Treatment for cirrhosis depends on the cause of the disease and whether complications are present. The goals of treatment are to slow the progression of scar tissue in the liver and prevent or treat the complications of the disease. Some diseases that cause cirrhosis can be cured and thus stop the cirrhosis progressing. Examples of this would be people who stop drinking, patients with hepatitis C who may be cured of this virus with treatment. Some diseases such as autoimmune liver diseases and hepatitis B can be controlled for many years with medication. However there are some liver diseases that we don’t have any treatment for and these diseases are slowly progressive. Hospitalisation may be necessary for cirrhosis with complications.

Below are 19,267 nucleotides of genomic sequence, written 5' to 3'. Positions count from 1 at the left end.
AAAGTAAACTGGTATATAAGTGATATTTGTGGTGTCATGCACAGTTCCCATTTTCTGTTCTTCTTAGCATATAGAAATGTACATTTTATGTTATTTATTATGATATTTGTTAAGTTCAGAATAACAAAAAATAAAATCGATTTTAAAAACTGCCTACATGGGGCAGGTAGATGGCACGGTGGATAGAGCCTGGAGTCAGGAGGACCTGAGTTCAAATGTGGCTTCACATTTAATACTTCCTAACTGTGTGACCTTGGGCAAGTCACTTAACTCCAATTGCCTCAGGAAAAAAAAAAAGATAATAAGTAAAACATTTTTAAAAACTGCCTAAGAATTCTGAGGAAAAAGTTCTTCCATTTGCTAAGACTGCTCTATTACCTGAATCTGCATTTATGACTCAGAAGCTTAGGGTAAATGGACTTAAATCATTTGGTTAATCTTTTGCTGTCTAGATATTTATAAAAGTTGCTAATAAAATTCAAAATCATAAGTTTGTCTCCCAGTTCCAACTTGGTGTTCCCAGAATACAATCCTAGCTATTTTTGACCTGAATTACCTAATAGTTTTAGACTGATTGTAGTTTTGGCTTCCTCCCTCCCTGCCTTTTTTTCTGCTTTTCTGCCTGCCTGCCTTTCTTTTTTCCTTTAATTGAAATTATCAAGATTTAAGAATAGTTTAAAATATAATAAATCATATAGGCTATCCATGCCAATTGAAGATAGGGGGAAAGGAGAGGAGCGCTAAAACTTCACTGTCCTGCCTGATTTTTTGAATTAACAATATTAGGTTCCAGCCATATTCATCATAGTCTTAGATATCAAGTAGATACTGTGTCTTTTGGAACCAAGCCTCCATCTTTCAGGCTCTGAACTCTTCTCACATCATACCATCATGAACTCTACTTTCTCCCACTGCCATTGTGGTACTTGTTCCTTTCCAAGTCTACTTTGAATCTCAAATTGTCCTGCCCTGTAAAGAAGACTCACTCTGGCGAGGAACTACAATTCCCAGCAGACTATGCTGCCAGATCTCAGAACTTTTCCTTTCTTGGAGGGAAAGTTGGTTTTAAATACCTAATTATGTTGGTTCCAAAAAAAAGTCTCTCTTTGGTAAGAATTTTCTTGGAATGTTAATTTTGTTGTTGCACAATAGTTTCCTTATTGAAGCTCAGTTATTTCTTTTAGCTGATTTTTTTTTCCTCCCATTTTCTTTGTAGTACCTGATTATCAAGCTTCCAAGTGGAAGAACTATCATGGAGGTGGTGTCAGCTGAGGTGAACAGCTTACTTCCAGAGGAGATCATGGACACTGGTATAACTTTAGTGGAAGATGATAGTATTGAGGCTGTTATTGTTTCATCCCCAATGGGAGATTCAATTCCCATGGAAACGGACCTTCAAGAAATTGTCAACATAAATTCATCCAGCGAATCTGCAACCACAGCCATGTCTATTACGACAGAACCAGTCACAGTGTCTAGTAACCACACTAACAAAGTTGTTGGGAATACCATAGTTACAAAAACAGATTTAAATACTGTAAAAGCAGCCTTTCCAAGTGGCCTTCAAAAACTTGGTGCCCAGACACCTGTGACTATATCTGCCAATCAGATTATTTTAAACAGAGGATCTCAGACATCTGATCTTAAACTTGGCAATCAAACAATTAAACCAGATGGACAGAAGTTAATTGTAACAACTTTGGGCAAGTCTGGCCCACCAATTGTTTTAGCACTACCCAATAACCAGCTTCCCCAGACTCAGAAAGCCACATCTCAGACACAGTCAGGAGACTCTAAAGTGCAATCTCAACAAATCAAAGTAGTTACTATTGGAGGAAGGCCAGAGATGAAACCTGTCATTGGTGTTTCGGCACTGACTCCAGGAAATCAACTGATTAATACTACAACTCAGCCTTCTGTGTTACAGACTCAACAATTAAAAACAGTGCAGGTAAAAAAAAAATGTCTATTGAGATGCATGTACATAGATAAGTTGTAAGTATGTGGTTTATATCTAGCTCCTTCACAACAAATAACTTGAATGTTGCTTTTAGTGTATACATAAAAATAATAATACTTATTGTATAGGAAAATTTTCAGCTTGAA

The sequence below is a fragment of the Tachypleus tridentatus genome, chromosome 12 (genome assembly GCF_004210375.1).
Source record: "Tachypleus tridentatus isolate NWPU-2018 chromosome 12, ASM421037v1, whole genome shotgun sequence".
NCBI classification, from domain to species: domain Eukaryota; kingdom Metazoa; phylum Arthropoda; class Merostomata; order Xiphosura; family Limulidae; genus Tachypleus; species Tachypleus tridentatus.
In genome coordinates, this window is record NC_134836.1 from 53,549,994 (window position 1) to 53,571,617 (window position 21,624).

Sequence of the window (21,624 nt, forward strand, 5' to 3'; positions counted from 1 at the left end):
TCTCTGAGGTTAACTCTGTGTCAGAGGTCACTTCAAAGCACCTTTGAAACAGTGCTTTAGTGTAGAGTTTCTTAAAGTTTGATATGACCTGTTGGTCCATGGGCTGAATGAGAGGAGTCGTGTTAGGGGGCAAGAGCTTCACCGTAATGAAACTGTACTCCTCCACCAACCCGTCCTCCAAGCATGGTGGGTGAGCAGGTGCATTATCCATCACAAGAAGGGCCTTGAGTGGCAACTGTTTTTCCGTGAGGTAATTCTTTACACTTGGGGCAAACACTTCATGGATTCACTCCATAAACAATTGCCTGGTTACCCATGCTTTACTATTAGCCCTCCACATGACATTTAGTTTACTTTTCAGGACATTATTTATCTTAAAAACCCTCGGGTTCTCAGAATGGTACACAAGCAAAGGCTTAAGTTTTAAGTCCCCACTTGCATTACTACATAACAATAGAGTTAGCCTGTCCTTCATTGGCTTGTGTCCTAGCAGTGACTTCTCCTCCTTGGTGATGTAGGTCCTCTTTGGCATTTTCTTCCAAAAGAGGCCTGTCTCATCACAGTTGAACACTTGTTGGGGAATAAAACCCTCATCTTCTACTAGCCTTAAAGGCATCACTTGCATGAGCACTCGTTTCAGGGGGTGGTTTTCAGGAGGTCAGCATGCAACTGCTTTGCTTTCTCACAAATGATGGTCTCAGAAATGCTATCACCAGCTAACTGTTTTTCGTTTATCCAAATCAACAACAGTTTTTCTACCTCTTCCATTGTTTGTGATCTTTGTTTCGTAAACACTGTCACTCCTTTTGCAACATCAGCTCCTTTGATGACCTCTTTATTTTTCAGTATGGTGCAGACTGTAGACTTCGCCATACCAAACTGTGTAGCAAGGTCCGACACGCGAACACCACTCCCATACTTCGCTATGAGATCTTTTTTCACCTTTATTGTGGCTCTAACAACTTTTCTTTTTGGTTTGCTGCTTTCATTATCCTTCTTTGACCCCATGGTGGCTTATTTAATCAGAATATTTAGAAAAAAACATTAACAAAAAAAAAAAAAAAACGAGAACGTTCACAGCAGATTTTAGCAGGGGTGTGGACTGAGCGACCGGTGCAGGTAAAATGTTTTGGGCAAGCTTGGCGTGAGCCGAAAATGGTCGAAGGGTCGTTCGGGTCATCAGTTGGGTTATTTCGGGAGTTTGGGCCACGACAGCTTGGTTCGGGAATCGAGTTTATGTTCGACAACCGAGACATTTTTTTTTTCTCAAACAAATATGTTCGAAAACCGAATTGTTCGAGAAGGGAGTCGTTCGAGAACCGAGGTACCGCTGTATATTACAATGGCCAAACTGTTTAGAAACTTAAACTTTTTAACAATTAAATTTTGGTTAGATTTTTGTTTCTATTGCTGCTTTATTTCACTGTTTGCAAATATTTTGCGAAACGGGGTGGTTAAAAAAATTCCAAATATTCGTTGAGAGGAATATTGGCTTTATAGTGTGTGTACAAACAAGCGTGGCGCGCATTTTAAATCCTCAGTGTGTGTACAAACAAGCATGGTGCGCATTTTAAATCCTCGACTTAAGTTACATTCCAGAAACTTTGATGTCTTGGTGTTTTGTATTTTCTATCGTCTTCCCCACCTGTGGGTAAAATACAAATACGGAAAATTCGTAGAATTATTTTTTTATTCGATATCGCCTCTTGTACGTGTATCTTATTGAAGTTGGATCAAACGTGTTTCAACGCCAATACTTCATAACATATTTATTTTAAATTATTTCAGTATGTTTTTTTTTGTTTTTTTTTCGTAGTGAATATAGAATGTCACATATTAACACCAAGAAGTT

When is a liver transplant indicated for cirrhosis?


A liver transplant is considered when complications cannot be controlled by treatment. Liver transplantation is a major operation in which the diseased liver is removed and replaced with a healthy one from an organ donor. A team of health professionals determines the risks and benefits of the procedure for each patient. Survival rates have improved over the past several years because of drugs that suppress the immune system and keep it from attacking and damaging the new liver.

The number of people who need a liver transplant far exceeds the number of available organs. A person needing a transplant must go through a complicated evaluation process before being added to a long transplant waiting list. Generally, organs are given to people with the best chance of living the longest after a transplant. Survival after a transplant requires intensive follow-up and cooperation on the part of the patient and carer.



Alcohol and the Liver


Under construction


If you want information on alcohol, visit NHS Choices or go to NHS Choices via this link-



Units of alcohol calculator